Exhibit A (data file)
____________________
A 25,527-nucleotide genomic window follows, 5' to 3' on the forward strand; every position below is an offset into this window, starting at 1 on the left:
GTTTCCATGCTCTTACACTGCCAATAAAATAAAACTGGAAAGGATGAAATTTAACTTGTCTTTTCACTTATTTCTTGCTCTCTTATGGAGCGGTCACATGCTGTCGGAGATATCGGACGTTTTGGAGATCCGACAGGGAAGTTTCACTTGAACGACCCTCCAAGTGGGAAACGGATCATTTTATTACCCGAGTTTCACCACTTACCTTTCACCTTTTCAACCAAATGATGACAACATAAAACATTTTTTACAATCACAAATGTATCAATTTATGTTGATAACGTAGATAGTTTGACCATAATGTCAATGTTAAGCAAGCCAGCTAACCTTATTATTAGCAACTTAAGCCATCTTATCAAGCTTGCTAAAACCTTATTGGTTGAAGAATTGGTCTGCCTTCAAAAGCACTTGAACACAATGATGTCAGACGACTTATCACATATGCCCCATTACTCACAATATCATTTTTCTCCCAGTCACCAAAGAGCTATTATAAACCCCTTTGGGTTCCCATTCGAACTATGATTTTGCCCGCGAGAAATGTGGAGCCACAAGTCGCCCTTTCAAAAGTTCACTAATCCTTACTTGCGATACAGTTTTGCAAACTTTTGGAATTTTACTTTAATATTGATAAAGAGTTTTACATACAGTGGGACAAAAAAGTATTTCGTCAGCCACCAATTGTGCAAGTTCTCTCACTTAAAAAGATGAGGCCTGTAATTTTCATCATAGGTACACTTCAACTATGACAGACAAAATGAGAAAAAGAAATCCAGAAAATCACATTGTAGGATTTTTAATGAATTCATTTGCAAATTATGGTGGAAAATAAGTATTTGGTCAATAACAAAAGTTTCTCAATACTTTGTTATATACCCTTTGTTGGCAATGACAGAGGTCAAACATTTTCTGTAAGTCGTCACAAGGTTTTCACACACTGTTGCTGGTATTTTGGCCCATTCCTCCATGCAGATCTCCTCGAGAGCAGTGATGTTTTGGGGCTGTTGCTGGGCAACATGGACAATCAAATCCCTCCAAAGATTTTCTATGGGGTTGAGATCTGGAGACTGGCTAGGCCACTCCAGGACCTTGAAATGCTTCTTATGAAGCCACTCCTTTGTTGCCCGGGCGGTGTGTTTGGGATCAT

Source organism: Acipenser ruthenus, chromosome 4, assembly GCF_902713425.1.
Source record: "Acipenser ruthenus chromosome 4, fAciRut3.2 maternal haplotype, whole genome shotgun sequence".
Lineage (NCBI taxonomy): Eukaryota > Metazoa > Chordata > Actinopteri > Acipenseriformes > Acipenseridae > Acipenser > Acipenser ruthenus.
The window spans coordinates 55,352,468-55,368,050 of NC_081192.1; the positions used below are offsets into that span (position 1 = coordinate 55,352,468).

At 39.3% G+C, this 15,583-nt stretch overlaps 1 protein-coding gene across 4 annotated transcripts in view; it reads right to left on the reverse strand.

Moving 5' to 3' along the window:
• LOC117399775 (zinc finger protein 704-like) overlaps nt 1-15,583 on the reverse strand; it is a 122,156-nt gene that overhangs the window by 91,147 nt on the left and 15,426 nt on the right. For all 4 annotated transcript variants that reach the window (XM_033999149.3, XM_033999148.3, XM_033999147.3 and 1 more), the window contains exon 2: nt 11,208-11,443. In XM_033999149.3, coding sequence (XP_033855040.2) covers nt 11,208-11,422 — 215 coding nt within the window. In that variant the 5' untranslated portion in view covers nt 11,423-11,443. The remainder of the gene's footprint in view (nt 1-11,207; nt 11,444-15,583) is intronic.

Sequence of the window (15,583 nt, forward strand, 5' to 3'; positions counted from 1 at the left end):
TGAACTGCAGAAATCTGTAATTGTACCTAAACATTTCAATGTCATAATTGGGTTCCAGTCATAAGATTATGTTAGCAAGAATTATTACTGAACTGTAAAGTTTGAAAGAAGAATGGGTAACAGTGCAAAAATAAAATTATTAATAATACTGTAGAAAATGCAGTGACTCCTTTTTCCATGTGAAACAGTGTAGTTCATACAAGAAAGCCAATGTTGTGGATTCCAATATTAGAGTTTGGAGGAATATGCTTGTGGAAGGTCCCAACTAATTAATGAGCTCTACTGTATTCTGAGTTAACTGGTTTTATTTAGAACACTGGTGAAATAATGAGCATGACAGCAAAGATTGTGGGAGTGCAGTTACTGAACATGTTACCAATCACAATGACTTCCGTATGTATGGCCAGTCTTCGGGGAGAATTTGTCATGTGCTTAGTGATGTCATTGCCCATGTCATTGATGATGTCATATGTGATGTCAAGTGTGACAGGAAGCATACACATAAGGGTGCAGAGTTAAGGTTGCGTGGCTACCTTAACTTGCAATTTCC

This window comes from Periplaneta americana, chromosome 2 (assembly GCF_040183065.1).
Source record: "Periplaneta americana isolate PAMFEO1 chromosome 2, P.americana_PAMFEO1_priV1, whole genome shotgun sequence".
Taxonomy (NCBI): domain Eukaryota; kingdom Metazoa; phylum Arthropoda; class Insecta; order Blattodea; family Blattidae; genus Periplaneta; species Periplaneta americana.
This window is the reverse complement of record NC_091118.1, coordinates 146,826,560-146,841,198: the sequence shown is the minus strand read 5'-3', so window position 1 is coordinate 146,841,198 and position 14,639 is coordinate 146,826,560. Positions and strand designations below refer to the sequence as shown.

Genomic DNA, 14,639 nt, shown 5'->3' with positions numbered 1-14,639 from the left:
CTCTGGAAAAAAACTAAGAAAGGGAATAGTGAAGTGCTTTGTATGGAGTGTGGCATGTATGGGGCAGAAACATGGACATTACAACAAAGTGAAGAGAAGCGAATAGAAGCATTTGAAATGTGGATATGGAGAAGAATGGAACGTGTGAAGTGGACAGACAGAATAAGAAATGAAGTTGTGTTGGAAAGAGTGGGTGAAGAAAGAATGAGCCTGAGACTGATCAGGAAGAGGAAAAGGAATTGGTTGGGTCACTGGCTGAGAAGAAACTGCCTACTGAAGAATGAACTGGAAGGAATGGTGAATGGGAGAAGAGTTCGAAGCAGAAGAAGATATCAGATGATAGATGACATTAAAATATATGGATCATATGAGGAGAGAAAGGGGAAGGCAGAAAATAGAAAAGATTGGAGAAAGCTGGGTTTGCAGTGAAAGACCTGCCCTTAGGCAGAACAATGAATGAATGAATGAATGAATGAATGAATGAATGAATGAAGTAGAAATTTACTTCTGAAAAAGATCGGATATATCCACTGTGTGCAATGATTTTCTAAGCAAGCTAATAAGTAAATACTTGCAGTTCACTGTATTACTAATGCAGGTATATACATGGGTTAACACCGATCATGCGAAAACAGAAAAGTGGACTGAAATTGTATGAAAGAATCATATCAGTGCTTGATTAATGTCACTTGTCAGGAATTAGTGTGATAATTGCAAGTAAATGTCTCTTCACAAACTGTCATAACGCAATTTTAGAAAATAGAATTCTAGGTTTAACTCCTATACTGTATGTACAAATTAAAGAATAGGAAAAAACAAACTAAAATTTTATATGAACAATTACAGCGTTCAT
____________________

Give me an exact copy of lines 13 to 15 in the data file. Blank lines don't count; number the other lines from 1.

Source record: "Periplaneta americana isolate PAMFEO1 chromosome 2, P.americana_PAMFEO1_priV1, whole genome shotgun sequence".
Taxonomy (NCBI): domain Eukaryota; kingdom Metazoa; phylum Arthropoda; class Insecta; order Blattodea; family Blattidae; genus Periplaneta; species Periplaneta americana.
This window is the reverse complement of record NC_091118.1, coordinates 146,826,560-146,841,198: the sequence shown is the minus strand read 5'-3', so window position 1 is coordinate 146,841,198 and position 14,639 is coordinate 146,826,560. Positions and strand designations below refer to the sequence as shown.